Salix scouleriana (aka: Scouler's willow, Upland willow)

Acer platanoides (aka: Norway maple)

Rubus ursinus (aka: California blackberry, California dewberry, California grapeleaf dewberry, Douglasberry, Pacific blackberry)

Salix lemmonii (aka: Lemmon's willow, Lemmon willow)

Salix planifolia (aka: Diamondleaf willow, Planeleaf willow)

Salix boothii (aka: Booth's willow)

Robinia pseudoacacia (aka: Black locust, False acacia, Yellow locust, White locust, Green locust, Post locust, Falsa acacia, Robinia)

Rhamnus cathartica (aka: Common buckthorn, European buckthorn, Dahurian buckthorn)

Astragalus (aka: Milkvetch, Locoweed, Goat's-thorn)

Populus tremuloides (aka: Quaking aspen, Trembling aspen, Aspen, American aspen, Mountain aspen, Golden aspen, Trembling poplar, White poplar, Popple, Alamo Blanco)

Rubus laciniatus (aka: Cutleaf blackberry, Evergreen blackberry, Slashed blackberry)

Salix lutea (aka: Yellow willow)

Salix geyeriana (aka: Geyer willow, Silver willow)

Allium schoenoprasum (aka: Chives)

Brassica napus (aka: Rapeseed)

Sinapis arvensis (aka: Charlock mustard, California rape, Charlock, Corn mustard, Canola, Kaber mustard, Rapeseed mustard)

Gleditsia triacanthos (aka: Honey locust, Honey shucks locust, Common honeylocust, Sweet bean locust)

Prunus pensylvanica (aka: Pin cherry, Fire cherry, Bird cherry)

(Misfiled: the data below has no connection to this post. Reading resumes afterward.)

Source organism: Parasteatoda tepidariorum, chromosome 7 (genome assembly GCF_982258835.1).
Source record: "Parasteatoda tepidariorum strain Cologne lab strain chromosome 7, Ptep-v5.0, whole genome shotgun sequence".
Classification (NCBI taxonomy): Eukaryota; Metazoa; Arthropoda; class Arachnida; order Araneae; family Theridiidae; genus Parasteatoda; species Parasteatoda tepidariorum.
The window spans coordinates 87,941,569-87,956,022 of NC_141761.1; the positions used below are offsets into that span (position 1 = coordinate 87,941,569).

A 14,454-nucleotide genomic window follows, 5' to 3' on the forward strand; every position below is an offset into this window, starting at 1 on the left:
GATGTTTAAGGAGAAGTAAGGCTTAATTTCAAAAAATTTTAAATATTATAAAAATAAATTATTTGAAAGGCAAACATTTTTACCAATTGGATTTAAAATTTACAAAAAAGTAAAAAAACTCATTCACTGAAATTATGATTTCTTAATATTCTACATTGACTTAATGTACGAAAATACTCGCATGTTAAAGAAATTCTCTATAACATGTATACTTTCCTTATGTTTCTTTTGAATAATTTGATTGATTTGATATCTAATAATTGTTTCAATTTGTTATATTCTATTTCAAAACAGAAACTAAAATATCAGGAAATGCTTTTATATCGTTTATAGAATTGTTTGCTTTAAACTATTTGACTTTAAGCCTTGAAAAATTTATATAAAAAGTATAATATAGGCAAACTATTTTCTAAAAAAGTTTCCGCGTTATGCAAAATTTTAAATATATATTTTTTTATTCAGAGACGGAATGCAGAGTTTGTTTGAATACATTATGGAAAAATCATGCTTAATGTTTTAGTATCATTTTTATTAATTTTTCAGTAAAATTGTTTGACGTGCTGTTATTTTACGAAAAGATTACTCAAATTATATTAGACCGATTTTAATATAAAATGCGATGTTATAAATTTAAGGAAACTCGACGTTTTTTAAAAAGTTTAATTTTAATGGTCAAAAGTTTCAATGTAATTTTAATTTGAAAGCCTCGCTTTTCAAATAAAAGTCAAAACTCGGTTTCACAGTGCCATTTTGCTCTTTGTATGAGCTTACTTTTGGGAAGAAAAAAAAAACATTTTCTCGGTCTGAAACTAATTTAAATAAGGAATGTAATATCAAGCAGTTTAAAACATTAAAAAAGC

Cirsium arvense (aka: Creeping Thistle, Canada thistle, Field thistle, California thistle, Lettuce from hell thistle, Corn thistle, Cursed thistle, Green thistle, Hard thistle, Perennial thistle, Prickly thistle, Small-flowered thistle, Way thistle, Stinger-needles)

Prunus virginiana (aka: Chokecherry, Western chokecherry, Common chokecherry, Black chokecherry)

Salix glauca (aka: Grayleaf willow, Gray willow, Gray-leaved willow)

Salix brachycarpa (aka: Shortfruit willow, Barren-ground willow, Small-fruit sand dune willow, Small-fruit willow)

Rubus parviflorus (aka: Thimbleberry, Western thimbleberry)

Rubus armeniacus (aka: Himalayan blackberry, Rubus discolor, Rubus procerus)

Rubus idaeus (aka: Raspberry, Black-haired red raspberry, Brilliant red raspberry, American red raspberry, Red raspberry, Smoothleaf red raspberry, Wild raspberry, Wild red raspberry, Grayleaf raspberry)

Echium vulgare (aka: Viper's bugloss, Blueweed, Blue thistle)

Brassica rapa (aka: Field mustard, Common mustard, Wild mustard, Wild turnip, Forage turnip, Wild rutabaga, Birdsrape mustard, Rape mustard)

Asclepias syriaca (aka: Сommon milkweed, Butterfly flower, Silkweed, Silky swallow-wort, Virginia silkweed)

Agastache foeniculum (aka: Giant hyssop, Blue giant hyssop, Anise hyssop, Fragrant giant hyssop, Lavender giant hyssop)

Chamaenerion angustifolium (aka: Fireweed, Great willowherb, Rosebay willowherb, Saint Anthony's Laurel, French-willow)

Borago officinalis (aka: Borage, Starflower, Common borage, Cool-tankard, Tailwort)

Cucumis melo (aka: Cantaloupe, Rockmelon, Sweet melon, Spanspek, Honeydew melon, Honeymelon, Crenshaw, Casaba)